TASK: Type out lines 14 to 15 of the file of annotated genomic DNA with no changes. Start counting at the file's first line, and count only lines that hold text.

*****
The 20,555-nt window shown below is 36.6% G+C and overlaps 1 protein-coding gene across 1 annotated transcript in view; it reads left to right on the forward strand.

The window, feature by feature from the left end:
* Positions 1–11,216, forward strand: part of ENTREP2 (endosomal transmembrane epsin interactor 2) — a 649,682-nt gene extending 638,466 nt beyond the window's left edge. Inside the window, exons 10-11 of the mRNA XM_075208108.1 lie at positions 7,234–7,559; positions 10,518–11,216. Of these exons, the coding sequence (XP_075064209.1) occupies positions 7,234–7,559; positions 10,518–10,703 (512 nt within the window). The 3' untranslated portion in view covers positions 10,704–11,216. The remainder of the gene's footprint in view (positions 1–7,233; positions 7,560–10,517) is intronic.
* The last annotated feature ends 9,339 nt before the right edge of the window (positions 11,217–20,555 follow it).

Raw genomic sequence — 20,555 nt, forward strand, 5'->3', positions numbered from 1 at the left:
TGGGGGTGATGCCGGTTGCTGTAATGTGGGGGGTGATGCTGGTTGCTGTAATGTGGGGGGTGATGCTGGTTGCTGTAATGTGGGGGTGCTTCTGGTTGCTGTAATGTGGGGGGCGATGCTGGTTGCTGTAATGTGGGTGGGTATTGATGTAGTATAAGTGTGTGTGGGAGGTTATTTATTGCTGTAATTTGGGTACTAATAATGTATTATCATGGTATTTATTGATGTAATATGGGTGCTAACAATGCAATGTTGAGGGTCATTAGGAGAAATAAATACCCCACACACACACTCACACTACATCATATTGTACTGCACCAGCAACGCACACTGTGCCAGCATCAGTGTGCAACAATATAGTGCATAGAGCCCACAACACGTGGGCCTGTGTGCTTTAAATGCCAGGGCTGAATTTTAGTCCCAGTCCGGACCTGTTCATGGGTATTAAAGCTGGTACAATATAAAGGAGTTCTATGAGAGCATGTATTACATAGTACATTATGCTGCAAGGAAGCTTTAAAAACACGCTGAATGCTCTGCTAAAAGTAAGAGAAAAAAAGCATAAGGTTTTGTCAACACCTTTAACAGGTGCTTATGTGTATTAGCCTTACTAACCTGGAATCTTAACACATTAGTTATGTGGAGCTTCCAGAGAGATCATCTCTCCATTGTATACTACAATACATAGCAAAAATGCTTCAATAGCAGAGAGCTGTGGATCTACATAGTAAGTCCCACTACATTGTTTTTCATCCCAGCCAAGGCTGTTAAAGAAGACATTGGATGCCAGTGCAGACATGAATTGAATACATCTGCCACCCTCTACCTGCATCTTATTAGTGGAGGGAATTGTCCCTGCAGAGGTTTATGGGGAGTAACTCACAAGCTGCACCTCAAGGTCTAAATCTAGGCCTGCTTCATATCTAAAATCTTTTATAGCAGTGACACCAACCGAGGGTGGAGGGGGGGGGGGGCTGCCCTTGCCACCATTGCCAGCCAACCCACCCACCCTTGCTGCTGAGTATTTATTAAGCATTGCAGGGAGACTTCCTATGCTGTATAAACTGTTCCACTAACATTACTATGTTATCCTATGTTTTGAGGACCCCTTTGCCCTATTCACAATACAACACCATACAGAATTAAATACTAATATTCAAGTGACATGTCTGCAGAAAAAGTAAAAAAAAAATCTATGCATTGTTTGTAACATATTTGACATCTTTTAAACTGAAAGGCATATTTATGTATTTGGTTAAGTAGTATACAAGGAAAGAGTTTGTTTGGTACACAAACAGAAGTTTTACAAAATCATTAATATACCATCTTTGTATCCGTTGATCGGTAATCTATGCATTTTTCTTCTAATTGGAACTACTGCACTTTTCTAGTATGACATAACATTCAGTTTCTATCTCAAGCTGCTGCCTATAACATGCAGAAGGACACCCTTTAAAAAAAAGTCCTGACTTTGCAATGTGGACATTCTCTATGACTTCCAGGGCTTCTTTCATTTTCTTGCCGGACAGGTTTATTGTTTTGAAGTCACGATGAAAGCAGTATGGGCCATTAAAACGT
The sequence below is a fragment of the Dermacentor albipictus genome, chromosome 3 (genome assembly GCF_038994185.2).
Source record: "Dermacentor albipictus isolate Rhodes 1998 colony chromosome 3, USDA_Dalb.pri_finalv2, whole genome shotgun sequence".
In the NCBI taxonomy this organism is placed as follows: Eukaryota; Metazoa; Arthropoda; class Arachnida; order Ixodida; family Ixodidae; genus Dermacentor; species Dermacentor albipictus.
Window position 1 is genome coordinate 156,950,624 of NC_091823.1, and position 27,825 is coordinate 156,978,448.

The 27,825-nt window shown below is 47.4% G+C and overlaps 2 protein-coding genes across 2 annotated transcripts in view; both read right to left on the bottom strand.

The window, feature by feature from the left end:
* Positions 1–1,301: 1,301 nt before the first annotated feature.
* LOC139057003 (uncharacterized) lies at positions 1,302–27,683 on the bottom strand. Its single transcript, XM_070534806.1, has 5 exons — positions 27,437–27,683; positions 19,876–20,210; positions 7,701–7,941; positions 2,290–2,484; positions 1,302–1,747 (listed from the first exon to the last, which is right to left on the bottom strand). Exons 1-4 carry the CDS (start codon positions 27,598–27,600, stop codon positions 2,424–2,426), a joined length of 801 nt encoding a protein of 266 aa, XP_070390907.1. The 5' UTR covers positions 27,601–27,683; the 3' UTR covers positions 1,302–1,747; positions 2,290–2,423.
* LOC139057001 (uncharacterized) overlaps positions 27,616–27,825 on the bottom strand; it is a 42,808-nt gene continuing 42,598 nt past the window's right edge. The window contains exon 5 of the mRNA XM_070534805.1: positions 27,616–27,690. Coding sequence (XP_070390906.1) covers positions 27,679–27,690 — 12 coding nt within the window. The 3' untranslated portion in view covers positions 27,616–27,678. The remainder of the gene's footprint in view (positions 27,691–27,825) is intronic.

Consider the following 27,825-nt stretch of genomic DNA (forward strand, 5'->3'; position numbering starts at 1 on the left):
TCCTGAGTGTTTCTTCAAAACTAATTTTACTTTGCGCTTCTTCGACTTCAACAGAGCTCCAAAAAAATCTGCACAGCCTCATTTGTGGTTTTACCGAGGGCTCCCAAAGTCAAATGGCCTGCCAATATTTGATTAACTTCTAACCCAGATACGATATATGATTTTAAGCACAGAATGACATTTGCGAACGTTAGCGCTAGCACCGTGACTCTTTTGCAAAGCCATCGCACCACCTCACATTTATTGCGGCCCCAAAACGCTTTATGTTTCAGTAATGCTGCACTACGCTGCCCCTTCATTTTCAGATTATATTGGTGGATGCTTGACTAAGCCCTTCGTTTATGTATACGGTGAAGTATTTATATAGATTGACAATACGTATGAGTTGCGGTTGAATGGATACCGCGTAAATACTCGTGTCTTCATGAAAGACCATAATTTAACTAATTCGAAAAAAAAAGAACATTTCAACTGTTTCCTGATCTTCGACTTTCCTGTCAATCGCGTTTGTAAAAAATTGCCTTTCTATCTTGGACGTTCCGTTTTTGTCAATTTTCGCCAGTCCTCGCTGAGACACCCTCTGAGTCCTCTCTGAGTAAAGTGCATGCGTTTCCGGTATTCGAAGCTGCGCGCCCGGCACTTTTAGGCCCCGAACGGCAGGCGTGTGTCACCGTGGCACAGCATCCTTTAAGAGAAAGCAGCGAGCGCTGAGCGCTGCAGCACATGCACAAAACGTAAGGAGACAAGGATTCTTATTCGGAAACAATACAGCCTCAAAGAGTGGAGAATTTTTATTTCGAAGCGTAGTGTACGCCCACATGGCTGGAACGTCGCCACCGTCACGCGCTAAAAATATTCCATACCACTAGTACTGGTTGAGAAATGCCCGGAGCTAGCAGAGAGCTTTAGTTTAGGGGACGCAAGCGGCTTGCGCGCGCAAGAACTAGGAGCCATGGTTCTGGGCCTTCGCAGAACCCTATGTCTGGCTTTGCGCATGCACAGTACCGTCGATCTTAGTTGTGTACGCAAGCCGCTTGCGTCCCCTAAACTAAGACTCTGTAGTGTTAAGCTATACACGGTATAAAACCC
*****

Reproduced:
* LOC139057003 (uncharacterized) lies at positions 1,302–27,683 on the bottom strand. Its single transcript, XM_070534806.1, has 5 exons — positions 27,437–27,683; positions 19,876–20,210; positions 7,701–7,941; positions 2,290–2,484; positions 1,302–1,747 (listed from the first exon to the last, which is right to left on the bottom strand). Exons 1-4 carry the CDS (start codon positions 27,598–27,600, stop codon positions 2,424–2,426), a joined length of 801 nt encoding a protein of 266 aa, XP_070390907.1. The 5' UTR covers positions 27,601–27,683; the 3' UTR covers positions 1,302–1,747; positions 2,290–2,423.
* LOC139057001 (uncharacterized) overlaps positions 27,616–27,825 on the bottom strand; it is a 42,808-nt gene continuing 42,598 nt past the window's right edge. The window contains exon 5 of the mRNA XM_070534805.1: positions 27,616–27,690. Coding sequence (XP_070390906.1) covers positions 27,679–27,690 — 12 coding nt within the window. The 3' untranslated portion in view covers positions 27,616–27,678. The remainder of the gene's footprint in view (positions 27,691–27,825) is intronic.